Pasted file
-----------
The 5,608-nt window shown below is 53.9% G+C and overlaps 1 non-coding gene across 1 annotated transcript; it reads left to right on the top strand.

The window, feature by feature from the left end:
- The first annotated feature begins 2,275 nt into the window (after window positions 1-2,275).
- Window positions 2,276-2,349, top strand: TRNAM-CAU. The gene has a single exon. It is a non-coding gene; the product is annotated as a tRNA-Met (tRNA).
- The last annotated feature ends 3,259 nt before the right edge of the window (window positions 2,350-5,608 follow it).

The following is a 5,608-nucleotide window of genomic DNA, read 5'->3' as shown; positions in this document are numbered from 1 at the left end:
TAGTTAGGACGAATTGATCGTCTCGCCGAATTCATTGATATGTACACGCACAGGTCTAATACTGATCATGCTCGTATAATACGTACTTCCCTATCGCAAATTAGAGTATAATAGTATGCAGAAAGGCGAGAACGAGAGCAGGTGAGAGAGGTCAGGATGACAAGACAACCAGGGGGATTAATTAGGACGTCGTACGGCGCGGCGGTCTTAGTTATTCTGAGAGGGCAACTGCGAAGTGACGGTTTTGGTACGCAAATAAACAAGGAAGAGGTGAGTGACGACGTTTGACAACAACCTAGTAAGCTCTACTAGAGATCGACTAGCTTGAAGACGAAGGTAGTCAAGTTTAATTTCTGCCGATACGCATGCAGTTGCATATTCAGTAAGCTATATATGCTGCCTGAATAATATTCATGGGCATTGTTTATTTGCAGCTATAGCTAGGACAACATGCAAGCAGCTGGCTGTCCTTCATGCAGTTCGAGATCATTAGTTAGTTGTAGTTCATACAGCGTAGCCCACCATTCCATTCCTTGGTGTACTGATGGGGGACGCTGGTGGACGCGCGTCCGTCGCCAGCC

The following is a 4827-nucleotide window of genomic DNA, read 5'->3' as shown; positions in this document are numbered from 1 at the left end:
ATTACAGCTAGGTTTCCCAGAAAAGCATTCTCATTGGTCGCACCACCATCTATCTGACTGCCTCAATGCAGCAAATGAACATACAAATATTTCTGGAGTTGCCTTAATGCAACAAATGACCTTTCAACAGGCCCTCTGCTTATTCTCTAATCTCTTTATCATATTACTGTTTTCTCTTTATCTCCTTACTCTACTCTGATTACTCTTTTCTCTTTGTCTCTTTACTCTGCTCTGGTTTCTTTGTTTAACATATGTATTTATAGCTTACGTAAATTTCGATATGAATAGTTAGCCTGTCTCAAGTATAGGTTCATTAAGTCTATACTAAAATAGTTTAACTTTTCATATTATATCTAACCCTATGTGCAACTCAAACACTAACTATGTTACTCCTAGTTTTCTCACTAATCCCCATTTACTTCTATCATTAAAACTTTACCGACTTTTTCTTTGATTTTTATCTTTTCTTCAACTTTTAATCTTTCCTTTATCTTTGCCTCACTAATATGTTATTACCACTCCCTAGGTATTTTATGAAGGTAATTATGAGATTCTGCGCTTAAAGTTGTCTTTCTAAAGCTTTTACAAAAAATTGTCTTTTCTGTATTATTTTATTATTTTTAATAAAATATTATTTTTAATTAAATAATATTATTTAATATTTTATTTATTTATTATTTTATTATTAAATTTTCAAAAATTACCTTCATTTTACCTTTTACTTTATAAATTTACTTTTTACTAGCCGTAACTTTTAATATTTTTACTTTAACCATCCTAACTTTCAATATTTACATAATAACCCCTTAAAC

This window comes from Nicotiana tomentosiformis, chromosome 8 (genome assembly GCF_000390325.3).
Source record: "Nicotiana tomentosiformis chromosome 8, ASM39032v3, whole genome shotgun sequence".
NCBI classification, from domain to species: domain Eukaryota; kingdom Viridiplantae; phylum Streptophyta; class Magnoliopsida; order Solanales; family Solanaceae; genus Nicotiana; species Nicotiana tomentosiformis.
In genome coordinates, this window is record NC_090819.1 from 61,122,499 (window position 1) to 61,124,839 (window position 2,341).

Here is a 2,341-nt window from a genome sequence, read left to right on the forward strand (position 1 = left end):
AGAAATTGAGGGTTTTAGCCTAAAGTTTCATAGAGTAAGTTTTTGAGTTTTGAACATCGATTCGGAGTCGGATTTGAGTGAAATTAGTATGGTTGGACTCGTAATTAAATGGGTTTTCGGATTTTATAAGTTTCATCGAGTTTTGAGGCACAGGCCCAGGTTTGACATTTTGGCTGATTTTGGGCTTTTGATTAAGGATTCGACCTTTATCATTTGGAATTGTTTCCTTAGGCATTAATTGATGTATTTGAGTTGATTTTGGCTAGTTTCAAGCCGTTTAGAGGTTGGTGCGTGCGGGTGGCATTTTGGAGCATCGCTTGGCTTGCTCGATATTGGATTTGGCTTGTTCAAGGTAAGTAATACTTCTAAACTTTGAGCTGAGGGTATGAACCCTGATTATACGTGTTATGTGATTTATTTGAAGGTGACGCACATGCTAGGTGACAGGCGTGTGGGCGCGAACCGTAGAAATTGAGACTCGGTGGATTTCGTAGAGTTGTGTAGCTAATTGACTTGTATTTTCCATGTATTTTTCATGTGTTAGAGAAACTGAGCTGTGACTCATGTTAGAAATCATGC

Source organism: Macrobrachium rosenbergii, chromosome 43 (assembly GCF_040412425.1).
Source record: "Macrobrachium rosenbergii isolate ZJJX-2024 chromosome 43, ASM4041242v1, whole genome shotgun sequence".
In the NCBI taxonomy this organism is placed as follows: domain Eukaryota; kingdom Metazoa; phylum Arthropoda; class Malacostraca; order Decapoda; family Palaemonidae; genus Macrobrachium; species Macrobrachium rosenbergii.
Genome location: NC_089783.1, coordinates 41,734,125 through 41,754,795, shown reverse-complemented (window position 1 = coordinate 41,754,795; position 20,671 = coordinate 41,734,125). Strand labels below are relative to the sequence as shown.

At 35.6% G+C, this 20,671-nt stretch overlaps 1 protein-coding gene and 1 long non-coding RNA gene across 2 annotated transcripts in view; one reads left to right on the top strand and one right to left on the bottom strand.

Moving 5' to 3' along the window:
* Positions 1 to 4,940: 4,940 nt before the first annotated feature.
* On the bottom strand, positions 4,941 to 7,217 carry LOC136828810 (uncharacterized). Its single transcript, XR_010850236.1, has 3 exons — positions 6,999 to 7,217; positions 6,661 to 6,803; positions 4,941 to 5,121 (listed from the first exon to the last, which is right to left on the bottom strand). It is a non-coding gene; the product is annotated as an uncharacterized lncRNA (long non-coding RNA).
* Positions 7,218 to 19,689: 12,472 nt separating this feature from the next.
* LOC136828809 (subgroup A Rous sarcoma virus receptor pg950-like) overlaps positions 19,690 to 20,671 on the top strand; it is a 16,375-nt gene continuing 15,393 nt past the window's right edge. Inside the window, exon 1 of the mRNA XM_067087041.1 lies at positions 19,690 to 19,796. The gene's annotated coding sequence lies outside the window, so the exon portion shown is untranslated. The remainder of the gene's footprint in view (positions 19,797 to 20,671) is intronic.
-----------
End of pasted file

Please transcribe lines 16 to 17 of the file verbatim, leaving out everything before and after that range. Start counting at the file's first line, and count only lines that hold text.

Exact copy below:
Source organism: Macrobrachium rosenbergii, chromosome 43 (assembly GCF_040412425.1).
Source record: "Macrobrachium rosenbergii isolate ZJJX-2024 chromosome 43, ASM4041242v1, whole genome shotgun sequence".